Food and beverage items deserve a special label that indicates their “water footprint,” two food and health groups in the UK say.
A water footprint label would not delve specifically into the amount of water used to create the product, the groups say. Instead, the label would be a sort of stamp of approval for good water stewardship practices by the manufacturer, reports The Guardian UK.
The report refers to the “embedded” value of water in a product. For instance, to make a cup of coffee, about 140 liters of water are used in various growing and processing actions.
The report makes a distinction between water intensive foods like fruits, vegetables and meats, versus lower water-use foods like grains.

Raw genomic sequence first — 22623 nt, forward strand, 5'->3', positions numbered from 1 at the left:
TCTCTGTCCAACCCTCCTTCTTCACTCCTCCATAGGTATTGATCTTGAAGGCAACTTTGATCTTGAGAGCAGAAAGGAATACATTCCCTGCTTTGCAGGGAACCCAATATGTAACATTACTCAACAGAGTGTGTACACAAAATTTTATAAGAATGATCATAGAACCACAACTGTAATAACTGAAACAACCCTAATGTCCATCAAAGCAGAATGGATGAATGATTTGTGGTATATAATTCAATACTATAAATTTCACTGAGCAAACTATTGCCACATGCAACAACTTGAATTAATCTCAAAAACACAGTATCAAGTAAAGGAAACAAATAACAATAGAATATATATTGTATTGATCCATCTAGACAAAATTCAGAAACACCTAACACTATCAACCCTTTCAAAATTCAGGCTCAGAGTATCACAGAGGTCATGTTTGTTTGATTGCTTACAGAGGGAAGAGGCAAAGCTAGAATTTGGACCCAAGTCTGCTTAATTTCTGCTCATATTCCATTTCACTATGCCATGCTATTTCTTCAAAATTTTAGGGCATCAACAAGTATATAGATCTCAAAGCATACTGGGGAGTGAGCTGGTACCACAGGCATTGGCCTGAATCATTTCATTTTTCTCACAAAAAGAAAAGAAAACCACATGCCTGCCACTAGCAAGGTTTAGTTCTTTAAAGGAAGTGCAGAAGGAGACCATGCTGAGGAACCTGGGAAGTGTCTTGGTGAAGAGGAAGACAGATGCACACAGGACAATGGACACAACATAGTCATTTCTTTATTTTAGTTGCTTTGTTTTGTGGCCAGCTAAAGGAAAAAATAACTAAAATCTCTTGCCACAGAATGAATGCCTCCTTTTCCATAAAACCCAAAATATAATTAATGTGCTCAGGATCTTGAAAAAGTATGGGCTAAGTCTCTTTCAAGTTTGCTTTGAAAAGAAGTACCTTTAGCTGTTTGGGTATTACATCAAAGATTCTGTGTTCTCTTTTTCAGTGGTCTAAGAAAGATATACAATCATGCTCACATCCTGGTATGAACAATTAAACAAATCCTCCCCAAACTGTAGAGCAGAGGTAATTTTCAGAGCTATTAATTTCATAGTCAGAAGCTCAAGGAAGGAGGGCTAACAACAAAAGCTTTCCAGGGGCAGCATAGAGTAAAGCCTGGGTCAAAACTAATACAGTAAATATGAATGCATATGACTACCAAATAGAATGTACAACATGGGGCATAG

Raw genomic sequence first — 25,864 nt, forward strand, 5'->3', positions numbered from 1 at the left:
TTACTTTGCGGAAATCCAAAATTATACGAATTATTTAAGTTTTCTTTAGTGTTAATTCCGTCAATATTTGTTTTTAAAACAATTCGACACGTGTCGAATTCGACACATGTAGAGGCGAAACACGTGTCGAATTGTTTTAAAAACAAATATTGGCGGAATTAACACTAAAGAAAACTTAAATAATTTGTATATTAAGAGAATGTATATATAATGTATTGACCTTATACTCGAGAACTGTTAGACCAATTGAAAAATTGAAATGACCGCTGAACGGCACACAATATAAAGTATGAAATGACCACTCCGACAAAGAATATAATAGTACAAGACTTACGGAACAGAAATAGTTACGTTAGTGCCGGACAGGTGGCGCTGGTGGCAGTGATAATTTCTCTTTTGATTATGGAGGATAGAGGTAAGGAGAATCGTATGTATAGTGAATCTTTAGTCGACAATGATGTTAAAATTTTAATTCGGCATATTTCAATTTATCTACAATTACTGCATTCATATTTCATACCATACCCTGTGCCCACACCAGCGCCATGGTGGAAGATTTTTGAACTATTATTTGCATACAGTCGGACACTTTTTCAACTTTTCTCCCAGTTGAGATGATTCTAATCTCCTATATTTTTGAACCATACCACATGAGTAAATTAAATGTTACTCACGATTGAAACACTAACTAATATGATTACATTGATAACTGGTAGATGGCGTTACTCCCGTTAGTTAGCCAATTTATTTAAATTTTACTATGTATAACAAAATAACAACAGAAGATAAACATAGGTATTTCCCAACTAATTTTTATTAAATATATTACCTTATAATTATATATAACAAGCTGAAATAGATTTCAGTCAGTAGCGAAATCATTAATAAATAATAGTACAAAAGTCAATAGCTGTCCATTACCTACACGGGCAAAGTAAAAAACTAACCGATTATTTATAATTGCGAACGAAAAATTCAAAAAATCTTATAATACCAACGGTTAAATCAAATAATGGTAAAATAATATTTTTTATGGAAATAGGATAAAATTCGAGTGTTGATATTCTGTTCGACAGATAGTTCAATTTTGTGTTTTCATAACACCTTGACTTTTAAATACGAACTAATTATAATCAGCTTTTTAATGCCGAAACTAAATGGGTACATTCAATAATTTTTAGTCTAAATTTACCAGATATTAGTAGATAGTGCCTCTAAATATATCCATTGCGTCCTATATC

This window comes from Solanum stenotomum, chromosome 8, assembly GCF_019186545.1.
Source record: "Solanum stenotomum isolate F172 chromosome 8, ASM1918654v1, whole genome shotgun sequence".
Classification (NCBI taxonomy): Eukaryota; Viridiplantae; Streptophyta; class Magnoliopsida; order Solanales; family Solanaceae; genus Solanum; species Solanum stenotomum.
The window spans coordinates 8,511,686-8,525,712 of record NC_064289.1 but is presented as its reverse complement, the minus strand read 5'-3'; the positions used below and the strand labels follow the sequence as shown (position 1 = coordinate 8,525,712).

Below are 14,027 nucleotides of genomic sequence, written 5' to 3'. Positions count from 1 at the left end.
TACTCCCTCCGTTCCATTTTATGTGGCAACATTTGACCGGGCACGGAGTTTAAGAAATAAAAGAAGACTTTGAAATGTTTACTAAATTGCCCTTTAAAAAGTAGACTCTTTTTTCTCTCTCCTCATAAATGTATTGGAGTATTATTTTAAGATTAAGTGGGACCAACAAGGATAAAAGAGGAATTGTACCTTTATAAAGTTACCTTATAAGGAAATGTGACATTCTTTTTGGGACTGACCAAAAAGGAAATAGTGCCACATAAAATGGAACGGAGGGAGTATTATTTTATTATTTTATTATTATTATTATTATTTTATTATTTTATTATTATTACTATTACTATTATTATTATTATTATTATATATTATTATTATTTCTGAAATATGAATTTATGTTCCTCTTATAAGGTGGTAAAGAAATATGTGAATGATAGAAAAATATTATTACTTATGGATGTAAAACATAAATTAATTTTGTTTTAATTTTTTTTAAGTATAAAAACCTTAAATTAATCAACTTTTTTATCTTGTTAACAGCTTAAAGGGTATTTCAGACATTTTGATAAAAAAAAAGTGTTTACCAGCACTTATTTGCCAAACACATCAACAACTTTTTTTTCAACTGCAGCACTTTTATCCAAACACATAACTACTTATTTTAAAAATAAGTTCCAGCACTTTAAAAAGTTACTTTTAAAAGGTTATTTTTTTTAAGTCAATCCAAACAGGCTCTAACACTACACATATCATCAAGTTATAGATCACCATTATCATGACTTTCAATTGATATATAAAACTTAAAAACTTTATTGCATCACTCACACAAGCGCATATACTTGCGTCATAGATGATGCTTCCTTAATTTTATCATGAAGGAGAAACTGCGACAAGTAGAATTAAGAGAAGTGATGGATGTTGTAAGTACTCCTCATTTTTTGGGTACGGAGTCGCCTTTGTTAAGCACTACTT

An upcoming UK government report on food security will touch on the level of water dependency in the island nation.
The report from Food Ethics Council and Sustain notes the government’s interest in the issue, stating, “Defra is concerned by the high level of UK water dependency both for future UK food security and because of the pressure caused by UK imports on the water resources of other countries.”
The Food Ethics Council and Sustain suggest that a water footprint label could be administered along the same lines as the carbon label from the Carbon Trust.